David Daniels (countertenor)
12 March 1966 |
Spartanburg, South Carolina
|Alma mater||University of Michigan|
David Daniels (born 12 March 1966) is an American countertenor.
Daniels was born in Spartanburg, South Carolina, the son of two singing teachers. He began to sing as a boy soprano, moving to tenor as his voice matured. His father, baritone Perry Daniels, was one of the pre-eminent members of the performing faculty during each summer at Brevard Music Center, linked to the School of Music at Converse College in Spartanburg; his mother was an opera soprano. Daniels studied music at the Cincinnati College Conservatory of Music. Dissatisfied with his achievements as a tenor, Daniels switched to singing countertenor during graduate studies at the University of Michigan School of Music, Theatre & Dance (Master of Music in 1992) under the guidance of his teacher, George Shirley.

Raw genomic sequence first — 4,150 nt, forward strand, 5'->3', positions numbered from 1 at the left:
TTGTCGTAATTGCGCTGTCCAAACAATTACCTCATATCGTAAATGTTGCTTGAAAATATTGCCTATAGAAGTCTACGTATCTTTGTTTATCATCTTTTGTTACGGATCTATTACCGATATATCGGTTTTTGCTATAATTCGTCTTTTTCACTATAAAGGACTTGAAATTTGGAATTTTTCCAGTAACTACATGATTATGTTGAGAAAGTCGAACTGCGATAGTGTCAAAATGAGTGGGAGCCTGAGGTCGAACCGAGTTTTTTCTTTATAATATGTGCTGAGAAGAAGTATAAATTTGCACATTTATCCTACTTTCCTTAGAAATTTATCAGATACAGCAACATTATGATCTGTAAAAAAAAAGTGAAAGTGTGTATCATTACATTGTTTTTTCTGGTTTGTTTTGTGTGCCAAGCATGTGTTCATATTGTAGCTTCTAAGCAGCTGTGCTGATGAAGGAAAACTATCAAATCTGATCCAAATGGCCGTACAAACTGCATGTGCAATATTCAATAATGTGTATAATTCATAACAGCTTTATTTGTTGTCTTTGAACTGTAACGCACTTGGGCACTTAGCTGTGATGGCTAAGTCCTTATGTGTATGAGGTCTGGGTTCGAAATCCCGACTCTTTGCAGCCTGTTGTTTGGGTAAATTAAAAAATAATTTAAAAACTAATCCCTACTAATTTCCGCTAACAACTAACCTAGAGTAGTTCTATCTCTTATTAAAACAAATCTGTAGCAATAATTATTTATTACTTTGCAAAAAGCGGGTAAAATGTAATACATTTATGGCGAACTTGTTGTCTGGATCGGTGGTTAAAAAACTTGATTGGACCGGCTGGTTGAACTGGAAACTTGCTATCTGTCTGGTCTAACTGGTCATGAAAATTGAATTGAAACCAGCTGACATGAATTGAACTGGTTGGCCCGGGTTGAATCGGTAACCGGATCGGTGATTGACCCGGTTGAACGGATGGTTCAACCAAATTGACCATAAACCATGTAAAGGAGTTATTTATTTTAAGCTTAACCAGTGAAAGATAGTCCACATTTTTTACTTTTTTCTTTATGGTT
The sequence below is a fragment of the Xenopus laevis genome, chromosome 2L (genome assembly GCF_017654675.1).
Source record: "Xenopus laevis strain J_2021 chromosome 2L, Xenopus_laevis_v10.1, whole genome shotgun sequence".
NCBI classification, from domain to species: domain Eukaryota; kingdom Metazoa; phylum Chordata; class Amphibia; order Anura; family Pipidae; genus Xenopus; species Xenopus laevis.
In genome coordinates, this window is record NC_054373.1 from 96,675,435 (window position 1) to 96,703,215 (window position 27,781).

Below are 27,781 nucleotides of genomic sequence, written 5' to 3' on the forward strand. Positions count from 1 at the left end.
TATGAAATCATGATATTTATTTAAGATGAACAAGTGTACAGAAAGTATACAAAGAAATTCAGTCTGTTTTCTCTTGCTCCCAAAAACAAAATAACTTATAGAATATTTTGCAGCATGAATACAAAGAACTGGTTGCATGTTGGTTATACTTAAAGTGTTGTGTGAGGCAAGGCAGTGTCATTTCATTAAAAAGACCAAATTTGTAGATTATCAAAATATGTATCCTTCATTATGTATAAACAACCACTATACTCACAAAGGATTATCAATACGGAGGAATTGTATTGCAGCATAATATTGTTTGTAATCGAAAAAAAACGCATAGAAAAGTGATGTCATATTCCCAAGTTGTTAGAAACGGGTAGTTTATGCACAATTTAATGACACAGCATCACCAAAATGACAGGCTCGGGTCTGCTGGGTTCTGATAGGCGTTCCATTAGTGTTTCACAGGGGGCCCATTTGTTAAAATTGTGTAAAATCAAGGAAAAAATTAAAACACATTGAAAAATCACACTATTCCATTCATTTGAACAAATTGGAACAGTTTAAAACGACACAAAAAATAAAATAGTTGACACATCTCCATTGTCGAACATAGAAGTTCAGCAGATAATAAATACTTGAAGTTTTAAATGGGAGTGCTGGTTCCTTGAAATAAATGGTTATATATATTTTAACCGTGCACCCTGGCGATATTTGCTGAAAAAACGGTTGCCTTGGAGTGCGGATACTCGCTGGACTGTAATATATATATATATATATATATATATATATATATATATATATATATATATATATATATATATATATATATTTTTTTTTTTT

His repertoire has grown to include other major Handel roles, including Arsace in the comedy Partenope at the Lyric Opera of Chicago and San Francisco Opera in 2014; the title role in Tamerlano; and Arsamene in Xerxes. At the Bavarian State Opera in Munich, Daniels played the title roles in Rinaldo and Orlando, as well as David in Saul. He also interpreted Ottone in Monteverdi's L'incoronazione di Poppea. In Vivaldi's opera Bajazet, he sang the role of Tamerlano. In 2013, he sang the title role in Giulio Cesare at the Metropolitan Opera.
Daniels has also branched out from the baroque roles usually associated with countertenors to include Oberon in Benjamin Britten's A Midsummer Night's Dream at the Metropolitan Opera, and as Orfeo in Gluck's Orfeo ed Euridice at the Royal Opera House, Covent Garden. In July 2013 he created the role of Oscar Wilde in Oscar at the Santa Fe Opera, written for him by Theodore Morrison; he then sang Oscar again in Opera Philadelphia's production in 2015. The same year he made his debut at the Vienna State Opera as Trinculo in Thomas Adès' opera The Tempest.
In addition to his operatic work, Daniels also gives regular recitals, for which he has developed a repertoire that includes 19th- and 20th-century art songs not usually associated with countertenors, including works by such composers as Berlioz and Poulenc.